When it's filled with nuts, fruits, and seeds, trail mix might seem like a healthy and nutritious snack. Why else would hikers and athletes insist on munching down on this dependable pick-me-up? But even though it has high energy, a simple handful of the snack food will run you a decent 400-plus calories. Translation? Say bye-bye to your diet.
Instead, sticking with unsweetened food and adding in better-for-you components gives you the chance to get rid of some totally empty calories and focus on making an actual healthy snack.
"One of the opportunities of trail mix is that it's a really blank palette, but the more items you add, the more calories you add in," says Ellie Wilson, RD. "It's all about a little bit of navigation and adding in a little bit of healthy fat and sweeter bits."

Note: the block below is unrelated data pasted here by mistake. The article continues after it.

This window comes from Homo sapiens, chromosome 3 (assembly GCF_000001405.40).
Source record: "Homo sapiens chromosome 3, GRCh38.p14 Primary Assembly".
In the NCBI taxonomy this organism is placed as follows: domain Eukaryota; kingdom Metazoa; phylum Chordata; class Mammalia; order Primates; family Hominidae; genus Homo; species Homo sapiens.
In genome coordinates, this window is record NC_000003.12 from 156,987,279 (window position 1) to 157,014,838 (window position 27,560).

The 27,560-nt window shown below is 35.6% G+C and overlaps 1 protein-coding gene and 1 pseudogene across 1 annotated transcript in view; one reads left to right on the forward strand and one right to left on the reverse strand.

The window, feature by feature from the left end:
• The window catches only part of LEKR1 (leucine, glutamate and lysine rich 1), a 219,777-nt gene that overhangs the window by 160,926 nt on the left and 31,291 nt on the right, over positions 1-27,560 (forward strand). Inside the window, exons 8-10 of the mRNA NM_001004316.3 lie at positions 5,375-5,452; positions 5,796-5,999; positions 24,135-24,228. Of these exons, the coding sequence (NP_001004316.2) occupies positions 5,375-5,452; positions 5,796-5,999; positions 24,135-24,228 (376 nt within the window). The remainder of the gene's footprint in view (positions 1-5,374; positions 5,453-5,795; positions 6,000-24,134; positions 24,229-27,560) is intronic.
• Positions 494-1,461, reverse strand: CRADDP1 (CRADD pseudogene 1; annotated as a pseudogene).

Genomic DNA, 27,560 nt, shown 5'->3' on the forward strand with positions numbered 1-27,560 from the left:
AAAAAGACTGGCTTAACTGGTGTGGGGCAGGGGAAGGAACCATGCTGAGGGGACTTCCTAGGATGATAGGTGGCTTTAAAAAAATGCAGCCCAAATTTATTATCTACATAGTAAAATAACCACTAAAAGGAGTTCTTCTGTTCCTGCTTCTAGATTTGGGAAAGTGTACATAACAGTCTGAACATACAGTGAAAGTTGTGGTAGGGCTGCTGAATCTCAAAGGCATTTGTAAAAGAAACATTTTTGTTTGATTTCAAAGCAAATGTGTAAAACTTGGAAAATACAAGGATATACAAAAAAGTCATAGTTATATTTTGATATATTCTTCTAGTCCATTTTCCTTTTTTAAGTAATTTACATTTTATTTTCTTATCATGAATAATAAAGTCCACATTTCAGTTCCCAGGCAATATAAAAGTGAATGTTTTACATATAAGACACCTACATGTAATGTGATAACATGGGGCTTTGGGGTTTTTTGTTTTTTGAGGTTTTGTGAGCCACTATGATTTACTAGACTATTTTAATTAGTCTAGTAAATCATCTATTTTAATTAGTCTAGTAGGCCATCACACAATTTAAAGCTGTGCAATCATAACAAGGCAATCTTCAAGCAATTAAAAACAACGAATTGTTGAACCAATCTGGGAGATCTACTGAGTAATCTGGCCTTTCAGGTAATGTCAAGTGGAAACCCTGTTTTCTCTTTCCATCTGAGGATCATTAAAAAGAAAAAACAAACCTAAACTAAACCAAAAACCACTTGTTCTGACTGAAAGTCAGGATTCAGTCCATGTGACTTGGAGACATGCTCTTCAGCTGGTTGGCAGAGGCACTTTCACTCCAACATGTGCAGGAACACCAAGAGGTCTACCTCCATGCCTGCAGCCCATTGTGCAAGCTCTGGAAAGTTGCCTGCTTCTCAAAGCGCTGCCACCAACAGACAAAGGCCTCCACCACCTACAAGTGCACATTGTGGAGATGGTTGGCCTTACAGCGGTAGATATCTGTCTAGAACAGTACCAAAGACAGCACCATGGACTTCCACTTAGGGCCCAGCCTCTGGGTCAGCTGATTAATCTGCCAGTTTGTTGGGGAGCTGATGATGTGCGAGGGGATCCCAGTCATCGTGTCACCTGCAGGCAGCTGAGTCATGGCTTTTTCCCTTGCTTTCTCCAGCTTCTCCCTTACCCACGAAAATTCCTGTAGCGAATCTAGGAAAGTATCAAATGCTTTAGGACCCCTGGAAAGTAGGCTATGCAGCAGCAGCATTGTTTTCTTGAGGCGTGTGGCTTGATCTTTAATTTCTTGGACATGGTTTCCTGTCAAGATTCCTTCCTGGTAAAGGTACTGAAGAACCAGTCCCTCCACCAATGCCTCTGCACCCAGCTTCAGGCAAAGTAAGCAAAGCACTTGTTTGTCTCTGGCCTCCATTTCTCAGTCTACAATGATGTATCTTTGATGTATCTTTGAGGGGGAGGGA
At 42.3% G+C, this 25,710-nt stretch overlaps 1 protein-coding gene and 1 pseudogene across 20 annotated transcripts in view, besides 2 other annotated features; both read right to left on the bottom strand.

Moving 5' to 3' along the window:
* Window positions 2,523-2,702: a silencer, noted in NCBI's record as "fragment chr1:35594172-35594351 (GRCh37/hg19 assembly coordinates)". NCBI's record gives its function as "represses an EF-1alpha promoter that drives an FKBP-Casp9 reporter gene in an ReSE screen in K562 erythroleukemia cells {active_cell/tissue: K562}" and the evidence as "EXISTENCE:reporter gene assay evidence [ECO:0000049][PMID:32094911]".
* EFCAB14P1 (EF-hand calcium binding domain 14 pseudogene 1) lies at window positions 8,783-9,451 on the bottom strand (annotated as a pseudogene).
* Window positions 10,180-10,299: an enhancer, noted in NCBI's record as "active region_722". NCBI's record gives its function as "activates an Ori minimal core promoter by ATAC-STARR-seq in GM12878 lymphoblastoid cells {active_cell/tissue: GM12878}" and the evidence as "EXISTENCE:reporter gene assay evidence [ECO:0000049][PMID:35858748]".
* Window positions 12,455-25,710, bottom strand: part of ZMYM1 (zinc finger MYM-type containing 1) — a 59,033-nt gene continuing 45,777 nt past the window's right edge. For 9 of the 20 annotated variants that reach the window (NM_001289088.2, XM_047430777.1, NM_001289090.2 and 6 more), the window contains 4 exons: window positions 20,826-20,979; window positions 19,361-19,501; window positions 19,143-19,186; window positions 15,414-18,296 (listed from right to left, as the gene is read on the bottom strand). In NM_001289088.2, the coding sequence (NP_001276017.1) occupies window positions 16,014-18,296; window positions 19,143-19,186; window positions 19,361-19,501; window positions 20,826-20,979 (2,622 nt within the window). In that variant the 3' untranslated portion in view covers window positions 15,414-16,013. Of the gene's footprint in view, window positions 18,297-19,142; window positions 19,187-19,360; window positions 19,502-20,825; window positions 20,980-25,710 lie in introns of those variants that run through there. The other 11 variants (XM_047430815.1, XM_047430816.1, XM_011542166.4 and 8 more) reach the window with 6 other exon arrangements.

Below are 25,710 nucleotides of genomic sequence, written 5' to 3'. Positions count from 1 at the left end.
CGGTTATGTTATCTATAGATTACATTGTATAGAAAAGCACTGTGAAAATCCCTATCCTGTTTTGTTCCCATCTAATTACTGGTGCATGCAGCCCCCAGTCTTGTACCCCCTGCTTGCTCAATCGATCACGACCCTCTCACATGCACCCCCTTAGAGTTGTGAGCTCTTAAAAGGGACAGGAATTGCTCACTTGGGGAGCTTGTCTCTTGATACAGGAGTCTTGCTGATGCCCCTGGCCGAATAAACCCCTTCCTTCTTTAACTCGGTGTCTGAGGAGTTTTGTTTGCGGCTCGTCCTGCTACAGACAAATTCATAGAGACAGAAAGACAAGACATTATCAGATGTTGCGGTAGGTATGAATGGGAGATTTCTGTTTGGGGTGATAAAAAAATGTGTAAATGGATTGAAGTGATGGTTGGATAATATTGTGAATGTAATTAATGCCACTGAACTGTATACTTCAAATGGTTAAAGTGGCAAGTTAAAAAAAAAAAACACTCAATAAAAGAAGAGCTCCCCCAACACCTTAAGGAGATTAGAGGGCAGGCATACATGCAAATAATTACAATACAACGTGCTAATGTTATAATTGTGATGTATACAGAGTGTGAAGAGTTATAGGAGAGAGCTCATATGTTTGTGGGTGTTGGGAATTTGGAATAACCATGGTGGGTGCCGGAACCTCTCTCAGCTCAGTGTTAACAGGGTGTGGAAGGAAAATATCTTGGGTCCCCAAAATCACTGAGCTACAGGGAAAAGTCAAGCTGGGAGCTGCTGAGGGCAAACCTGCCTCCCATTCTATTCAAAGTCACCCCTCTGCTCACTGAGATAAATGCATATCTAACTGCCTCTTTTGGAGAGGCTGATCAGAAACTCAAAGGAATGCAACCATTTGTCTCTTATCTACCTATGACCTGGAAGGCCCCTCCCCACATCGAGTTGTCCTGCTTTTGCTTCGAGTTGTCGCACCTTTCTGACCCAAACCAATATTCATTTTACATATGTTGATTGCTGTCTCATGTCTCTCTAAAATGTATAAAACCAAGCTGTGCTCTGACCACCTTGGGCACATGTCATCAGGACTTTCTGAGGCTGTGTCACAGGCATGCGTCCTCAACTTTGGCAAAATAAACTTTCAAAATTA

To skip high-fat and high-calorie pieces, Wilson suggests making some basic swaps. Use a little cayenne pepper to make it spicy and make your DIY version of a store-bought spicy cajun mix. Or, nix the sweetened dried cranberries (which have extra fat and sugar added), and instead cut up your own dried apricots—which are a much better, but just-as-sweet alternative.
"First thing I would look at is what your base is," Wilson notes. "You can always add on from there."
Peanuts? Pretzels? Granola? Pick your top ingredient and get to work, adding in healthier building blocks to up the nutritional value without compromising the caloric intake. Because trail mix is mostly known for its sweet and salty flavor combo, a little salt is a must. But don't go overboard. Here's a better hack: "Put it on at the end and do a taste test," Wilson says. "You can always add more, but if you add it at the beginning, you can't take it out."
Ready to give your rehabbed trail mix a go? Try these 5 better-for-you trail mix recipes and get ready for a much-needed energy boost without all those calories.